Brain Fog: 7 Likely Causes
Many people get brain fog every now and then, but for some people, mental lethargy, “spacing out,” is a constant everyday struggle, and often a sign of an underlying condition requiring immediate treatment. Listed are 7 possible causes of brain fog, including vitamin B12 deficiency.
With brain fog, you often have difficulty staying alert and “on the ball.” You keep forgetting where you left your cellphone, and you find yourself looking for things that were right in front of you all along.
Lack of spatial awareness, memory loss, and the feeling that your brain is always in “autopilot” are all signs of episodic brain fog.
Brain fog is a common symptom of most chronic illnesses, including chronic pain, autoimmune disorders, and depression.
Additionally, there are several other factors that may contribute to constant mental fatigue and disorientation, underlying conditions that may escape your doctor’s attention.
What causes brain fog?
1- Vitamin B12 deficiency
Brain fog is one of the earliest signs of vitamin B12 deficiency, a type of anemia that may linger undetected for years. In most cases, physicians don’t test for vitamin B12 deficiency or pernicious anemia until the signs of severe depletion of vitamin B12 levels become apparent.
Symptoms of early vitamin B12 deficiency often include:
- Brain fog
- Memory loss
- Painful tingling and numbness in the hands and feet
- Muscle spasms
Stress, anxiety, and even electronic media devices can contribute to a prevailing feeling of brain fog. Our brains can only handle so much stimulation before our nerve cells call it quits. As a result, our brains go in autopilot, or brain fog mode, when stress levels are high or we have spent an inordinate amount of time in front of the television or computer.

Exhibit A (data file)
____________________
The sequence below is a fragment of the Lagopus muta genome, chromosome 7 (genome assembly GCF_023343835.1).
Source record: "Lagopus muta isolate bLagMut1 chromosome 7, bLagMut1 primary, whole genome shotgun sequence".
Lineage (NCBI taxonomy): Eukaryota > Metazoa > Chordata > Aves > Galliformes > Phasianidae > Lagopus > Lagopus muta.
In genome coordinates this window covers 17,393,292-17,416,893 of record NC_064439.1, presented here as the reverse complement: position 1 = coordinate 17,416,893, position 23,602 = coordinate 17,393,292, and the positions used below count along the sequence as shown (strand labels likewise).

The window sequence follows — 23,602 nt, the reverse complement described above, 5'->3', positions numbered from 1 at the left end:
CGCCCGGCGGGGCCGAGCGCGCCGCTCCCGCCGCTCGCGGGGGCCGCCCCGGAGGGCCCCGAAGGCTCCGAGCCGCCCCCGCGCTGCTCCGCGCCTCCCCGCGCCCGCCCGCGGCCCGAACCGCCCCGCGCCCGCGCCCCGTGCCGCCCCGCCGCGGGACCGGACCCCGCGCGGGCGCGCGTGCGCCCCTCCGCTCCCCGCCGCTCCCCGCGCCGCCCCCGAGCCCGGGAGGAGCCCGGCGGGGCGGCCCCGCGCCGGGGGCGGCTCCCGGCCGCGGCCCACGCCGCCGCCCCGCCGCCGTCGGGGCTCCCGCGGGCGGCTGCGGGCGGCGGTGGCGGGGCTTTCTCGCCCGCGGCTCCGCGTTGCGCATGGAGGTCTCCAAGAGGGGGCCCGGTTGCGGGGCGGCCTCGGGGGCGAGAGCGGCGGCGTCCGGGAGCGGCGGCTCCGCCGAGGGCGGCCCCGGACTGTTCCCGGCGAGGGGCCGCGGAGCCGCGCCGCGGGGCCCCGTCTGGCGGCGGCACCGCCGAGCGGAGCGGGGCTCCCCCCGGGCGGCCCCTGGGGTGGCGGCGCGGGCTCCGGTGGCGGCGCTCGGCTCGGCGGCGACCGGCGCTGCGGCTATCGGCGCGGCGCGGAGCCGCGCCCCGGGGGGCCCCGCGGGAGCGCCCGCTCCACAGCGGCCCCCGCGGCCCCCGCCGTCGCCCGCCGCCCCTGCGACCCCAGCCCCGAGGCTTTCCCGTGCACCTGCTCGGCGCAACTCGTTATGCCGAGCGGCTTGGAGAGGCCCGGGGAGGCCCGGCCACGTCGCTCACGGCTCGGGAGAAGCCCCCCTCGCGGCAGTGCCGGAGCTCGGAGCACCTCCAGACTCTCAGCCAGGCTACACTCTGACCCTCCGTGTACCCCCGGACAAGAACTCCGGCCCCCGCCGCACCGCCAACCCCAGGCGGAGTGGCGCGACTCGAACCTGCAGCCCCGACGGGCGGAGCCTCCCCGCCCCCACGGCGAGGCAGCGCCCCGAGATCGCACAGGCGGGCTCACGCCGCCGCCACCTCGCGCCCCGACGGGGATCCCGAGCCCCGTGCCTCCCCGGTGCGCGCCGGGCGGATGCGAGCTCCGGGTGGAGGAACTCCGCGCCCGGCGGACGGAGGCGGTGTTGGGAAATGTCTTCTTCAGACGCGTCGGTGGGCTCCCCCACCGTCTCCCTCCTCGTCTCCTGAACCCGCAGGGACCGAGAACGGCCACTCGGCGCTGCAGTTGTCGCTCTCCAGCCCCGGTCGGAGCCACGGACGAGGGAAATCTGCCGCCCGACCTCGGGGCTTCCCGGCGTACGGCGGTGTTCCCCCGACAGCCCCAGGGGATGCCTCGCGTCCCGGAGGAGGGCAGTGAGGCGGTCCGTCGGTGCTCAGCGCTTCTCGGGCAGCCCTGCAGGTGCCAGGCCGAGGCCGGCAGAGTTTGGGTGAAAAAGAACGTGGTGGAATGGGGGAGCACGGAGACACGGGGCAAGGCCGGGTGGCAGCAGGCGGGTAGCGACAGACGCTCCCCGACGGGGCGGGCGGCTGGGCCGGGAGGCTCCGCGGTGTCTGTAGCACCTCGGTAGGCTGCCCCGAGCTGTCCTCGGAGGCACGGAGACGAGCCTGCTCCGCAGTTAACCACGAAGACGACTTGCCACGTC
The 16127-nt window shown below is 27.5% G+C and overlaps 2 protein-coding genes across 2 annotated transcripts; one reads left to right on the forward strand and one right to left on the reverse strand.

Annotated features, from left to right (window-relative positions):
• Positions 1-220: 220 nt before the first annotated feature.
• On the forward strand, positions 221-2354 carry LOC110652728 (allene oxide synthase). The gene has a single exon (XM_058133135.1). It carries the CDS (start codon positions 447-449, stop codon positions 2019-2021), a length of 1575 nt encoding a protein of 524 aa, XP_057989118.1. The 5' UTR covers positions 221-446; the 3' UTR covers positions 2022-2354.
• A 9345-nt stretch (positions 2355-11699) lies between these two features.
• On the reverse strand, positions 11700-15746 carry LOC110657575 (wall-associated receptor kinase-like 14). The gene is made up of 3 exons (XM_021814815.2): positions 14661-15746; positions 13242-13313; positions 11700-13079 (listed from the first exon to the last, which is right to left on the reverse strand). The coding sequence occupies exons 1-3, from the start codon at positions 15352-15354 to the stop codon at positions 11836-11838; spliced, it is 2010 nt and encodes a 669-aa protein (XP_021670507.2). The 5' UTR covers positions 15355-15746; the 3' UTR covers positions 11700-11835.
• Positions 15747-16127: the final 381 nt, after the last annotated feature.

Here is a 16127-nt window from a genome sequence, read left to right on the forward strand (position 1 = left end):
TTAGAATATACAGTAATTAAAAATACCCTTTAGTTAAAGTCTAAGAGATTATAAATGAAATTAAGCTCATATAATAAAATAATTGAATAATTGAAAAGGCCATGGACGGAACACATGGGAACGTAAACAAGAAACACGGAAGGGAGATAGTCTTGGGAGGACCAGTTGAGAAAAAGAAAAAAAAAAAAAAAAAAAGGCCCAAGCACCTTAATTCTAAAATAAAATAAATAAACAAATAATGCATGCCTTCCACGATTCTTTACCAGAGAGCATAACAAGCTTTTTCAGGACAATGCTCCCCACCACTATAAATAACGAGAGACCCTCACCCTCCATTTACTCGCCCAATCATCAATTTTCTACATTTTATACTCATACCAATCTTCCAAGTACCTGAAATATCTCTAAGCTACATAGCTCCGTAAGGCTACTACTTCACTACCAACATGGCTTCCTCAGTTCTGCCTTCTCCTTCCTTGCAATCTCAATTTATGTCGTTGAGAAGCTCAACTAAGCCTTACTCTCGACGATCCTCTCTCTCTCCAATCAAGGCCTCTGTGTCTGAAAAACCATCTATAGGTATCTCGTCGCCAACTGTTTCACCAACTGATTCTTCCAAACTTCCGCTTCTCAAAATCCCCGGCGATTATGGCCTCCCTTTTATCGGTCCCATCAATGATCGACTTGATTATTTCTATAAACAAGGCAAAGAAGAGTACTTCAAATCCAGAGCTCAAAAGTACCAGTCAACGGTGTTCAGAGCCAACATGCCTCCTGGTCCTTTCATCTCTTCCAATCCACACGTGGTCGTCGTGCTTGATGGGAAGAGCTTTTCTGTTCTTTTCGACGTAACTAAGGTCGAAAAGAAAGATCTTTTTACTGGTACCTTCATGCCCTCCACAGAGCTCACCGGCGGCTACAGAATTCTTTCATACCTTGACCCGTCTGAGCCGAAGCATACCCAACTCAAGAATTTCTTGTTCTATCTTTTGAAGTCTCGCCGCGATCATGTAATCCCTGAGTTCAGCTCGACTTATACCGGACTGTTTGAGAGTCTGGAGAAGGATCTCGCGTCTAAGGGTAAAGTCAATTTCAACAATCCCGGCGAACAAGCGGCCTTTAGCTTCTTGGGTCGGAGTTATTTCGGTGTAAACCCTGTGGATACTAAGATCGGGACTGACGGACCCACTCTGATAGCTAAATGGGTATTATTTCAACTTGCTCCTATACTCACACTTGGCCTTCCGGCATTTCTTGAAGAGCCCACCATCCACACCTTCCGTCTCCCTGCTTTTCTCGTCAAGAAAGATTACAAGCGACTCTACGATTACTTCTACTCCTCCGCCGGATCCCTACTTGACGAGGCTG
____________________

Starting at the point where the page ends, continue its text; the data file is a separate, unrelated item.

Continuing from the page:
3- Chronic pain
Chronic pain is distracting- when you suffer from constant headaches, aching back muscles, or frequent stomach cramps, then obviously, you have a hard time focusing on anything else.
Brain fog is a comorbid condition of illnesses such as fibromyalgia, chronic fatigue syndrome, Crohn’s disease, and many other forms of chronic pain and autoimmune disorder.
4- Lack of restful sleep
Another side effect of chronic pain, and consequently a cause of brain fog, is the inability to sleep peacefully throughout the night.
People with chronic fatigue often wake up already feeling exhausted, and rarely feel refreshed in the morning, even though they slept a good six or eight hours the night before.
Lack of restorative REM sleep, more so than insufficient sleep time, directly affects your ability to think clearly and stay alert throughout the day.
Brain fog is often a comorbid condition of emotional illnesses such as depression and severe anxiety disorder.
As many conditions are comorbid of each other, it’s worth noting that depression and brain fog are also common symptoms of vitamin B12 deficiency, and are sometimes misdiagnosed as chronic mental illness. A simple vitamin B12 blood screening usually indicates if low vitamin B12 levels are a factor.
6- Medication side effects
Sometimes, brain fog is a result of a medication’s side effects, or occurs when two or more medications are used at the same time.
7- Dementia from old age
Brain fog is also one of the earliest signs of Alzheimer’s disease dementia, or other forms of brain atrophy. Often, symptoms of early aging and dementia are exacerbated by plummeting levels of vitamin B12, as evidenced by several scientific studies on vitamin B12 deficiency in patients of age-related dementia.
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